Traveling oceans to discover water purification techniques
For many college students summer is a time for relaxation, part-time jobs, and internship experiences, but for chemical engineering senior, Adam Uliana, the summer of 2016 was filled with international travel ventures and research studies aimed to advance water purification techniques around the globe.
Uliana spent his spring and summer months as a participant in EuroScholars, a program designed to provide motivated undergraduate students from the United States and Canada with international research opportunities. As a EuroScholar, Uliana spent several months at KU Leuven in Leuven, Belgium, where he worked with students and researchers from around the world to discover new water treatment methods aimed to protect the environment against emerging chemical containments.
“I never thought that studying abroad would be something I would do. It seemed a little out of my comfort zone—but I am so glad that I did,” said Uliana. “As an aspiring chemical engineer, I feel the need and desire to help protect our environment. There is often a misconception that individuals in the chemical industry only contribute to the world’s mounting pollution challenges rather than offering solutions to solve them. My personal goal is to correct those mistakes and change the conversation.”
At KU Leuven, Uliana collaborated with nearly 20 researchers hailing from virtually every continent. He conducted research aimed to innovate new membranes using nanomaterials to enhance water purification. Throughout the summer, his work was highly revered, being published in multiple scholarly journals. As the only native English speaker in the group, Uliana played an exceptionally important role, as he was charged with much of the writing and editing.
“English was the common language spoken among the group, but I was the only person to speak it natively. In addition to the research work, there was also a lot of learning how to communicate with individuals from different languages and cultures,” recalled Uliana.
As if the experience at KU Leuven was not remarkable enough for the young researcher, Uliana was presented with a second research opportunity in May. With a grant provided by the Materials Research Institute at Penn State, Uliana and several Penn State researchers were afforded the opportunity to travel to Kigali, Rwanda, to investigate new methods of sanitizing wastewater.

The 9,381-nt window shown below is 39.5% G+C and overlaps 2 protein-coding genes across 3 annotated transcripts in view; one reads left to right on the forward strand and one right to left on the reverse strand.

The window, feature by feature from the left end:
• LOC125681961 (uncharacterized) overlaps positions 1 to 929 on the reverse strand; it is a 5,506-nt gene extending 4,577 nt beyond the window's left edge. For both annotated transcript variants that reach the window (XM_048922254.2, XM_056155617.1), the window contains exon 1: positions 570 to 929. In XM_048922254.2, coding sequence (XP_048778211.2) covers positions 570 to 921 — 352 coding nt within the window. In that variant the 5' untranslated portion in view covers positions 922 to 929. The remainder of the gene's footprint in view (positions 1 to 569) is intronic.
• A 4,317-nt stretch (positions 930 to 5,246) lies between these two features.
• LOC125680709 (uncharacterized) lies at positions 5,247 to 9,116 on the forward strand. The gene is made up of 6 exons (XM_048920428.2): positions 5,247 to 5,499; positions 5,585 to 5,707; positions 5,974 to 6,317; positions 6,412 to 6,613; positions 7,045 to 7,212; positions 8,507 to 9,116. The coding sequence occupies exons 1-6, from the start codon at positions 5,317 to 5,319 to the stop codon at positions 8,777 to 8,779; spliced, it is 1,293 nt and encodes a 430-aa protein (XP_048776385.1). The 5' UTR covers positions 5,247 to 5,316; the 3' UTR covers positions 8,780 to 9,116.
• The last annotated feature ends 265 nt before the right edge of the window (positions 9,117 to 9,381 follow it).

Uliana, along with Stephanie Butler Velegol, undergraduate program coordinator and instructor in environmental engineering; Mike Erdman, Walter L. Robb Director of Engineering Leadership Development and instructor in engineering science and mechanics; and Emma Clement, undergraduate researcher in civil engineering, spent one week in the African city flocculating solid contaminants in wastewater to create sanitized water and produce new fuel sources.
“Our research work in Rwanda was a very eye-opening experience. They didn’t have clean running water available so the work processes were much different than what I have experienced in the past. It made me realize how privileged we are in that regard,” said Uliana
Before heading back to Happy Valley to begin his senior year, Uliana was able to enjoy some personal travel time as well. He visited over half a dozen European countries and spent time hiking, sightseeing, and enjoying new experiences. “Not too bad for someone who, at the beginning of the year, had never traveled outside of the country,” he joked.
Uliana’s plans for the future include earning a Ph.D. and continuing work in water purification and environmental remediation, preferably in a research or academic setting. He is hopeful that he will stay in contact with his international peers and collaborators and one day return to the sites that have inspired his career path.
“One thing that really surprised me, and that I’ve learned constantly throughout my international research work, is that people around the globe really aren’t that different,” Uliana said. “We all have important things that unite us such as jokes, stories, and family—those similarities really help build trust and friendships and, in my opinion, that’s where real collaboration is born.”